|Preliminary ineligible based upon adequate evidence of conduct indicating a lack of business honesty or integrity, or a lack of business integrity, or regulation, statute, executive order or other legal authority, pending completion of an investigation and/or legal proceedings; or based upon initiation of proceedings to determine final ineligibility based upon regulation, statute, executive order or other legal authority or a lack of business integrity or a preponderance of the evidence of any other cause of a serious and compelling nature that it affects present responsibility.|
The GSA spokeswoman said GSA lifted Symplicity’s suspension on Jan. 8, and the company is currently performing work and running the systems.
A GSA official said by email, “When we log in (using one of our SAM experts log-in info), we just verified about 20 minutes ago (on Feb. 19) that Symplicity is registered and is showing as active.”
Why the public view of SAM.gov is listing Symplicity Corporation as inactive is unclear and is a bit frustrating considering so many people rely on the portal for accurate information.
Just to be sure, I checked the address on SAM.gov with the company’s website and it matches, so it’s the same Symplicity Corp.
Symplicity has been running the portal since 2005 when GSA awarded a $17.4 million contract over a three-year base with five one-year options. So the contract should’ve expired in 2013, but instead GSA doesn’t expect the new site to come online until 2017, meaning 12 years with the same contractor. That’s a mighty long time.
“Symplicity will continue to provide operation and maintenance for the current FBO until modernization is complete (anticipated completion date is sometime in early FY 2017),” the spokeswoman said.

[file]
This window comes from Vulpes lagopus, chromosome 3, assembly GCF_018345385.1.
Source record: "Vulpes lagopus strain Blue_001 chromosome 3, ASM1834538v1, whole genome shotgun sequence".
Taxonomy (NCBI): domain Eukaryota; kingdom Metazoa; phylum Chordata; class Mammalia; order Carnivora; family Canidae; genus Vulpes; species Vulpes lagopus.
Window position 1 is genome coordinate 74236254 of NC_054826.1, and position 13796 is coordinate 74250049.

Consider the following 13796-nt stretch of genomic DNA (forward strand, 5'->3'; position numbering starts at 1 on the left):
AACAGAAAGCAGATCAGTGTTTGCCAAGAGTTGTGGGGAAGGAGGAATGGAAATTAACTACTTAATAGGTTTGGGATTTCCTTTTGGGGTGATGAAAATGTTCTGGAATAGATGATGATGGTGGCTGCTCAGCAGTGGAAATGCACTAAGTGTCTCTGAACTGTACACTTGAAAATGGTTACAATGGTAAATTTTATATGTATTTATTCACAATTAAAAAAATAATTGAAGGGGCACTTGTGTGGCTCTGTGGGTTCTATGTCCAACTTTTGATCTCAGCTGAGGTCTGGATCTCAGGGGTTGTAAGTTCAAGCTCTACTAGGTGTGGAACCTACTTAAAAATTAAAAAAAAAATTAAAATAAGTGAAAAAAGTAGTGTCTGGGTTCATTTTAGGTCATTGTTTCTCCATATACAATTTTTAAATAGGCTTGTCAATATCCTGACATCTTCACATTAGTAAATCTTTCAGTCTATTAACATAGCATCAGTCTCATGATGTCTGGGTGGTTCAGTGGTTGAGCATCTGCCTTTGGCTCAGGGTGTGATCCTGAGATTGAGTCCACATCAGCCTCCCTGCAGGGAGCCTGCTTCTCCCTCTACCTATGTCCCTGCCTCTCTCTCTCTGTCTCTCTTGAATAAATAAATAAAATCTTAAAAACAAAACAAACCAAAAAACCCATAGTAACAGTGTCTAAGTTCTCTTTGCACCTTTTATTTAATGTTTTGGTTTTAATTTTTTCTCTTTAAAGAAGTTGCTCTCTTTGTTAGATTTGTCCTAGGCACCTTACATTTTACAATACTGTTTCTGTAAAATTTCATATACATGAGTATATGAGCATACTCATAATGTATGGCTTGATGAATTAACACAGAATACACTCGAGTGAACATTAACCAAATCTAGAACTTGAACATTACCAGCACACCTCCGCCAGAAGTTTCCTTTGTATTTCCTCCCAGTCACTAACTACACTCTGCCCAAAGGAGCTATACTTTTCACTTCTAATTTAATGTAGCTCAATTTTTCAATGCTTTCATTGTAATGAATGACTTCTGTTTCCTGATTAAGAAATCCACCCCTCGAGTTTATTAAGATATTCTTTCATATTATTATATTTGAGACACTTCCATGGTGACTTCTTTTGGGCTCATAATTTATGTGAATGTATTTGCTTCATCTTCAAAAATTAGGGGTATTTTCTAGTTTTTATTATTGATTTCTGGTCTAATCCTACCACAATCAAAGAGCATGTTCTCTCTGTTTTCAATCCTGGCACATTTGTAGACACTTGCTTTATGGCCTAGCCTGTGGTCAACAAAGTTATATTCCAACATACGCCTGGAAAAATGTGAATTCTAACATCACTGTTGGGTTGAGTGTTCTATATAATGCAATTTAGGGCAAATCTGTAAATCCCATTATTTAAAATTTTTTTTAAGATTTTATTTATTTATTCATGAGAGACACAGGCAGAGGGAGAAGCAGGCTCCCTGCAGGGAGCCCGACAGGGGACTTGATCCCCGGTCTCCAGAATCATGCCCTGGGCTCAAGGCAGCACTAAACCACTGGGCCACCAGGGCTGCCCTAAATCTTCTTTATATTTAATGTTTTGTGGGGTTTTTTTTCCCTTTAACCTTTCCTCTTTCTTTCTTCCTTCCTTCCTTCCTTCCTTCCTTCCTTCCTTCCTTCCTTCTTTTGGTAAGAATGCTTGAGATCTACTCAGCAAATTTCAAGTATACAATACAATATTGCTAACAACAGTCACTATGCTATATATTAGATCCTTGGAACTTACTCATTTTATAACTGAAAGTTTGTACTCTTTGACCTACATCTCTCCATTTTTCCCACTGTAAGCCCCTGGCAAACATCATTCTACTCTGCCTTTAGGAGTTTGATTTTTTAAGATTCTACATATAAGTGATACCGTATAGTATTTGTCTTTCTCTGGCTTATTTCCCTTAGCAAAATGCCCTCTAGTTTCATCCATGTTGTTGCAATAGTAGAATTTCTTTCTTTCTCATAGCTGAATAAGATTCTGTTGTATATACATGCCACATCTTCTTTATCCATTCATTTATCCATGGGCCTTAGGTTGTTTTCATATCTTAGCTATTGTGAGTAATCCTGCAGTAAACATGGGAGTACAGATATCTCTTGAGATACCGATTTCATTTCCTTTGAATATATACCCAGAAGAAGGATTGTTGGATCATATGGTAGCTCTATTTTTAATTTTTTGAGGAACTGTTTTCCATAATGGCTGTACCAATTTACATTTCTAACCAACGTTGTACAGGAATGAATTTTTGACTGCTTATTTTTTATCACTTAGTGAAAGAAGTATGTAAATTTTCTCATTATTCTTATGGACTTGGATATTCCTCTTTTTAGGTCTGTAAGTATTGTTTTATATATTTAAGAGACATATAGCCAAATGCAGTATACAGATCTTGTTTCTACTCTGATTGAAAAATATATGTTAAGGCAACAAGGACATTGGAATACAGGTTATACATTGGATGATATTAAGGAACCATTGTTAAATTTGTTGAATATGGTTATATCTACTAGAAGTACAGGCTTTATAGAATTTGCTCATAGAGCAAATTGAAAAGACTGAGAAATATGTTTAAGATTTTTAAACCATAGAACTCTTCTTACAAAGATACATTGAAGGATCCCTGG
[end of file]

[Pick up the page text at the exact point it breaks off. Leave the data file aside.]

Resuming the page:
Whether or not Symplicity is suspended is not really the story here.
The issue at hand is why did it take GSA more than a decade to finally decide it was time to upgrade FedBizOpps.gov?
And does the RFQ really take FedBizOpps.gov and the other sites into 2017 and beyond?
Under the firm-fixed price and labor hour contract that includes a base of 10 months, and four options totaling 34 more months, GSA wants the vendor to use an agile development approach to modernize both FedBizOpps, ESRS and FSRS. The agency expects new capabilities every two weeks on average with a total of eight sprints for an initial product release.
“The new applications will replace and enhance all critical and major business processes supported today in FBO (fbo.gov) and the data collection systems. The application must be fully operational and able to support all critical components of the FBO portion by October 7, 2016,” GSA wrote in the statement of work.
GSA wants the vendor to modernize everything from the FedBizOpps.gov landing page to how the search engine works to creating a personalized dashboard of opportunities to being interoperable with a contract writing system.
Really no matter what comes from this effort, it will be better than the current site, and the fact GSA is using an agile approach leads me to believe the team is taking advantage of user needs and functionality found in nearly every other big data website.